The launch of the ROV was exciting. Most of the crew gathered around to watch its release, and as it made it’s way down to the sea floor, it began streaming video footage to monitors inside of the laboratories on the ship. It was pretty incredible to be able to see the bottom of the sea floor with such clarity. So far, we have spotted multiple species of rockfish and an egg case of a skate. I can’t wait to see what tomorrow will bring!
Back to one of our challenges: the key sonar machine is currently out of order. When things break on a ship, it can be a bit tricky to fix. It’s definitely not as simple as running to the nearest hardware store to pick up a new piece of equipment. When something is not working out here, it can involve scuba diving under the ship to fix something or sailing back to the mainland if there is a real issue. So tomorrow there will be a boat coming out to meet our ship and bringing with it equipment and a trained sonar technician to hopefully solve our problems. Let’s keep our fingers crossed!
Update: Science in the Field
The Beagle ROV journeyed into the depth once more last night. This time the mission was to find deep-sea coral beds, in particular one species called Lophelia pertusa, and bubble gum coral.
The MARE team (Dirk Rosen, Andy Lauermann, Steve Holz and Rick Botman) worked with scientists Peter Etnoyer, Leslie Wickes, Andrew Shuler and Branwen Williams to locate a coral bed that they had visited previously in 2010 and 2014. Using GPS coordinates, the MARE team was able to locate the exact site of the coral bed that Peter and his team had worked with in earlier years. There were quite a few high-fives and cheers of excitement in the lab when the ROV made its way to the familiar patch of bright red bubble gum coral.
The team dropped a temperature gauge at that location that will take and record a temperature reading every five minutes for the next six months. After that, Peter and his team will return on a second expedition to retrieve the device. The temperature gauge is tied to a rope attached to a lead weight and a flotation device covered with bright reflective tape. Andrew explained that the reflective tape would stand out in the headlights of the ROV, making it much easier to spot when they return for it half a year later.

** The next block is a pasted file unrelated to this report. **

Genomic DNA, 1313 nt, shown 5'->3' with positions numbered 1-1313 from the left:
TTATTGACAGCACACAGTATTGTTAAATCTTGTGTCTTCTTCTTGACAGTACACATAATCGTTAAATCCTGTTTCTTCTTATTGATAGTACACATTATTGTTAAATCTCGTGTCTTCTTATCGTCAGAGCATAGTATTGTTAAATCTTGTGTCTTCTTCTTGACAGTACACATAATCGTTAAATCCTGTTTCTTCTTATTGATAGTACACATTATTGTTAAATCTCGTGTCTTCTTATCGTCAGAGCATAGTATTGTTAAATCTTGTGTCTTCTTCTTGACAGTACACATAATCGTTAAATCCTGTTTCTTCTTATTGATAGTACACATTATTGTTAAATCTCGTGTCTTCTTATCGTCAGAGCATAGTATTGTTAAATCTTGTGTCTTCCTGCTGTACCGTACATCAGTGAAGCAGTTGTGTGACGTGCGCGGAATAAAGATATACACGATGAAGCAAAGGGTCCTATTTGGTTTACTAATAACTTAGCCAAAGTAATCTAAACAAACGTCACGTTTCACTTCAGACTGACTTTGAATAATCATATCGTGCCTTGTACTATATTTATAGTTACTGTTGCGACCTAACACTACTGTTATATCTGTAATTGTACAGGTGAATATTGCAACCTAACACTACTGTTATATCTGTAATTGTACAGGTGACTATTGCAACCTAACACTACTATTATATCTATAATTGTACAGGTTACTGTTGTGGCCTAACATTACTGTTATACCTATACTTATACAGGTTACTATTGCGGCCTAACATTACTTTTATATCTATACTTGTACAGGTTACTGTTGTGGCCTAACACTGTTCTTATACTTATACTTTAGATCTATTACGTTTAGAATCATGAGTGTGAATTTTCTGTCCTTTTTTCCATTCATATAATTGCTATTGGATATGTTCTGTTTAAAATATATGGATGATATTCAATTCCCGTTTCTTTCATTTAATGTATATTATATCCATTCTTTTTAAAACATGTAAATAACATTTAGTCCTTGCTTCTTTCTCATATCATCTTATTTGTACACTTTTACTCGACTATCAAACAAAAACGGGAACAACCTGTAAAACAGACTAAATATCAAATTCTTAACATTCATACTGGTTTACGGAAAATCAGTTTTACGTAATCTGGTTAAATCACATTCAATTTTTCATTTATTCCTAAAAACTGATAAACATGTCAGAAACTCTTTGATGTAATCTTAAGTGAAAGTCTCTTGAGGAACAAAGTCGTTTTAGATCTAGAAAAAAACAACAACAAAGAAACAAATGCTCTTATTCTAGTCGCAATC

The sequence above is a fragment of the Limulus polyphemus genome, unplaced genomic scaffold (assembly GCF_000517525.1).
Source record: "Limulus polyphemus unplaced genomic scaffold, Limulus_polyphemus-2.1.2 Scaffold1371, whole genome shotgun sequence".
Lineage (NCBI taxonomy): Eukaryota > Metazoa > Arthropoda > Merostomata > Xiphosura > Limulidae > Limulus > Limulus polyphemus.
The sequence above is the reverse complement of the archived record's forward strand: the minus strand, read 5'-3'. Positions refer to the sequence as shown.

The Beagle also retrieved its first coral sample of Lophelia pertusa, which it brought to the surface. Picking up samples from the deep in no easy feat. Andy and Dirk control the ROV from the deck with controls that look similar to something you would find on a video game consul. Sitting along side them, scientists Peter, Leslie and Branwen direct them to which coral specimens look the best for their sample. Then using either the manipulator arm or a shovel like feature on the boat, the ROV controller works quickly to scoop the organism into a basket attached to the front of the machine.
Once the ROV safely made it back on board, the scientists worked quickly to get the coral and its little inhabitants, such as deep-sea brittle stars and crabs, into cold water tanks as fast as possible. While the coral doesn’t seem to mind the pressure difference between the deep-sea and surface, it does not handle the temperature differential as well.
The team also took water samples from the water near the coral sites, which they will test later for pH. They are hoping to find out whether coral changes the composition of the water surrounding it. In order to collect the water samples, Branwen Williams (a scientist and professor from Keck Science Department at Claremont College), Leslie, and Andrew retrieved water samples using a CTD-Niskin rosette. They took water samples at the depth of the coral beds (approx. 290 meters) and then every 25 meters up from there. Once they filled bottles with the water, it was important to immediately “fix” the water samples. This means putting a poison, such as mercuric chloride into the water sample to kill off any living organisms, such as zooplankton or phytoplankton, that might be photosynthesizing or respiring and changing the pH levels of the water samples. This gives the scientists a snapshot of what the water chemistry is like at a particular place and time.